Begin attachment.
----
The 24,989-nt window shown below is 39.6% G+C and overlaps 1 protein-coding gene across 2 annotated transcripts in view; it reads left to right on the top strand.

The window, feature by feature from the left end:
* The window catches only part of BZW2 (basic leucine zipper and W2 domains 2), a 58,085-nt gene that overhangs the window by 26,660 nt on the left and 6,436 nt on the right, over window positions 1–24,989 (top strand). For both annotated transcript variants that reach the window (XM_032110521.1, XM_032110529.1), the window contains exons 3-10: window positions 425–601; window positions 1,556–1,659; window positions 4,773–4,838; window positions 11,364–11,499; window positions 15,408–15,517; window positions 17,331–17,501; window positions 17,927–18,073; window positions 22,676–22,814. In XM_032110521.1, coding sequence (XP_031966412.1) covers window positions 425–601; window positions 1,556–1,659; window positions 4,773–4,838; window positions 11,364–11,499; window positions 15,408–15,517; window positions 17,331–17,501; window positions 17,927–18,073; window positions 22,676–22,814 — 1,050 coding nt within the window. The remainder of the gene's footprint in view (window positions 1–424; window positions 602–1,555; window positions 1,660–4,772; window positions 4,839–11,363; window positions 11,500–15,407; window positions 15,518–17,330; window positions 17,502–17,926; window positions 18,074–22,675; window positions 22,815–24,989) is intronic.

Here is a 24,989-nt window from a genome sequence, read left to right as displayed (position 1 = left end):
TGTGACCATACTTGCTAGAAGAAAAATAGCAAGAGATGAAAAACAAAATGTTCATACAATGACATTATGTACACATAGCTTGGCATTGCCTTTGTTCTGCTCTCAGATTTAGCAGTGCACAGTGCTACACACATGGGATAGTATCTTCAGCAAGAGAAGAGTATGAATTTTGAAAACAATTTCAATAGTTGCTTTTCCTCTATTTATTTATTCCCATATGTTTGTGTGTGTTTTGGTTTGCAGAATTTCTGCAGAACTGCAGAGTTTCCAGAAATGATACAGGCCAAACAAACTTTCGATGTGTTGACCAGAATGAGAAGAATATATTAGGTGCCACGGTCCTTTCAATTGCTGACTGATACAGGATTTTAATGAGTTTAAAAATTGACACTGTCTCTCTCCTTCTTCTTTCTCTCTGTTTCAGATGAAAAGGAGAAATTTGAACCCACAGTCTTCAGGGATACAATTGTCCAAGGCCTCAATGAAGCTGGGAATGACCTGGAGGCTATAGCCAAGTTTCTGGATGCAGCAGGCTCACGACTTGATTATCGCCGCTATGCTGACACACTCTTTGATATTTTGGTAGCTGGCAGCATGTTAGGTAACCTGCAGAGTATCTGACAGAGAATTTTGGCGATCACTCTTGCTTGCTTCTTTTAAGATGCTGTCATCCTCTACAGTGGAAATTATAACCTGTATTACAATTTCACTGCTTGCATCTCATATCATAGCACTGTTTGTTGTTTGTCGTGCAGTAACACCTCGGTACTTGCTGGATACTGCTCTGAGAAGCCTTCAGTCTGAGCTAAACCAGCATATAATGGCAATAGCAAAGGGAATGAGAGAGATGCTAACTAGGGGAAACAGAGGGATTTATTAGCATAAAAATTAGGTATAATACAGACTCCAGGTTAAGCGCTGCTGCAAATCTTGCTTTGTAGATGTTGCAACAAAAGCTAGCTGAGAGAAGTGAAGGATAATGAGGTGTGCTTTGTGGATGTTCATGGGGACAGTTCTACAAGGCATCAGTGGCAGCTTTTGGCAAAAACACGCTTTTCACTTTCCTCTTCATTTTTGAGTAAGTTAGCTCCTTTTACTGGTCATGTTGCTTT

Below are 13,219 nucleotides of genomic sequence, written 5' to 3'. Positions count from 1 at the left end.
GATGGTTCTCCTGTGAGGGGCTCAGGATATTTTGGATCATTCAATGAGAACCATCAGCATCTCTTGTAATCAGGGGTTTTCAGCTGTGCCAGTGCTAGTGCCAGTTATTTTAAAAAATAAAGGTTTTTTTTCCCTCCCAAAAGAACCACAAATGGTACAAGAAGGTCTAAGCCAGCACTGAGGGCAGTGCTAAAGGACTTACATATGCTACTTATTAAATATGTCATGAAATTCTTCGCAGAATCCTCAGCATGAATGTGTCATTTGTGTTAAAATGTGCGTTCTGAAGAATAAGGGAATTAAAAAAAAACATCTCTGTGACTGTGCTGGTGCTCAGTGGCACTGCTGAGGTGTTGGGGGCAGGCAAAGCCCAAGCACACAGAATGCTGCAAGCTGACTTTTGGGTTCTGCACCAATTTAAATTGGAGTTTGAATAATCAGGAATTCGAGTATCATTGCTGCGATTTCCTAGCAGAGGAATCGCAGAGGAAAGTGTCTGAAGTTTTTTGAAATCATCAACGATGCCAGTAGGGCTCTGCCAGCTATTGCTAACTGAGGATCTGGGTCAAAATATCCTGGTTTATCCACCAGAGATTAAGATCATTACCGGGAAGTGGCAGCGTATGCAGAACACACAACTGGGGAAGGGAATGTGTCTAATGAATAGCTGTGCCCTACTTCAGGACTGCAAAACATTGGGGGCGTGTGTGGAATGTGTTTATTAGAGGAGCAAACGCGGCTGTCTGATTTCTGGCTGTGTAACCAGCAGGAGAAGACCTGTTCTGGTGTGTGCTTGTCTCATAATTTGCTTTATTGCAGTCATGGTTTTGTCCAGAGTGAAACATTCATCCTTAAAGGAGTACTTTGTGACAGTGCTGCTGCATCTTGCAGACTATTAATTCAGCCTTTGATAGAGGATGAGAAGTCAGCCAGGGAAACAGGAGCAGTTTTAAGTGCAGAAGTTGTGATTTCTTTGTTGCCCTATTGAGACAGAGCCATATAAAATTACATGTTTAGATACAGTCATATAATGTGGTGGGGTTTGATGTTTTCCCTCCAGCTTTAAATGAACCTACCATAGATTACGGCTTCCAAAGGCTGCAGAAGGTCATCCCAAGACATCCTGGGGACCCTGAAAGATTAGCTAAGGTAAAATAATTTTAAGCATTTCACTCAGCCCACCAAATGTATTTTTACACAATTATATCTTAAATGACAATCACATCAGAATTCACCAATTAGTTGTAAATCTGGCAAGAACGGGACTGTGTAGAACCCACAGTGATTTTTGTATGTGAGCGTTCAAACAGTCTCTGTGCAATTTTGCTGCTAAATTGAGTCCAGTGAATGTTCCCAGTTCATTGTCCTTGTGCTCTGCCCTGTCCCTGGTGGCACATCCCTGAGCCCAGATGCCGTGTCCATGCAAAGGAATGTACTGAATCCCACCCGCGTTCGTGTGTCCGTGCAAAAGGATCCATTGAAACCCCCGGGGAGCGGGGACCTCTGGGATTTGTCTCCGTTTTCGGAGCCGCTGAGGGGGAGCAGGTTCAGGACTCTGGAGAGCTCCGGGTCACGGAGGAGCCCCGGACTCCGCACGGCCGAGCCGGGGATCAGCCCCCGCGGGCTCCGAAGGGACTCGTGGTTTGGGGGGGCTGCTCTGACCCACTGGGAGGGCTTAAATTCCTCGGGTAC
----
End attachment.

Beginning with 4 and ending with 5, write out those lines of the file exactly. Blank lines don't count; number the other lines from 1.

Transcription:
Here is a 24,989-nt window from a genome sequence, read left to right as displayed (position 1 = left end):
TGTGACCATACTTGCTAGAAGAAAAATAGCAAGAGATGAAAAACAAAATGTTCATACAATGACATTATGTACACATAGCTTGGCATTGCCTTTGTTCTGCTCTCAGATTTAGCAGTGCACAGTGCTACACACATGGGATAGTATCTTCAGCAAGAGAAGAGTATGAATTTTGAAAACAATTTCAATAGTTGCTTTTCCTCTATTTATTTATTCCCATATGTTTGTGTGTGTTTTGGTTTGCAGAATTTCTGCAGAACTGCAGAGTTTCCAGAAATGATACAGGCCAAACAAACTTTCGATGTGTTGACCAGAATGAGAAGAATATATTAGGTGCCACGGTCCTTTCAATTGCTGACTGATACAGGATTTTAATGAGTTTAAAAATTGACACTGTCTCTCTCCTTCTTCTTTCTCTCTGTTTCAGATGAAAAGGAGAAATTTGAACCCACAGTCTTCAGGGATACAATTGTCCAAGGCCTCAATGAAGCTGGGAATGACCTGGAGGCTATAGCCAAGTTTCTGGATGCAGCAGGCTCACGACTTGATTATCGCCGCTATGCTGACACACTCTTTGATATTTTGGTAGCTGGCAGCATGTTAGGTAACCTGCAGAGTATCTGACAGAGAATTTTGGCGATCACTCTTGCTTGCTTCTTTTAAGATGCTGTCATCCTCTACAGTGGAAATTATAACCTGTATTACAATTTCACTGCTTGCATCTCATATCATAGCACTGTTTGTTGTTTGTCGTGCAGTAACACCTCGGTACTTGCTGGATACTGCTCTGAGAAGCCTTCAGTCTGAGCTAAACCAGCATATAATGGCAATAGCAAAGGGAATGAGAGAGATGCTAACTAGGGGAAACAGAGGGATTTATTAGCATAAAAATTAGGTATAATACAGACTCCAGGTTAAGCGCTGCTGCAAATCTTGCTTTGTAGATGTTGCAACAAAAGCTAGCTGAGAGAAGTGAAGGATAATGAGGTGTGCTTTGTGGATGTTCATGGGGACAGTTCTACAAGGCATCAGTGGCAGCTTTTGGCAAAAACACGCTTTTCACTTTCCTCTTCATTTTTGAGTAAGTTAGCTCCTTTTACTGGTCATGTTGCTTT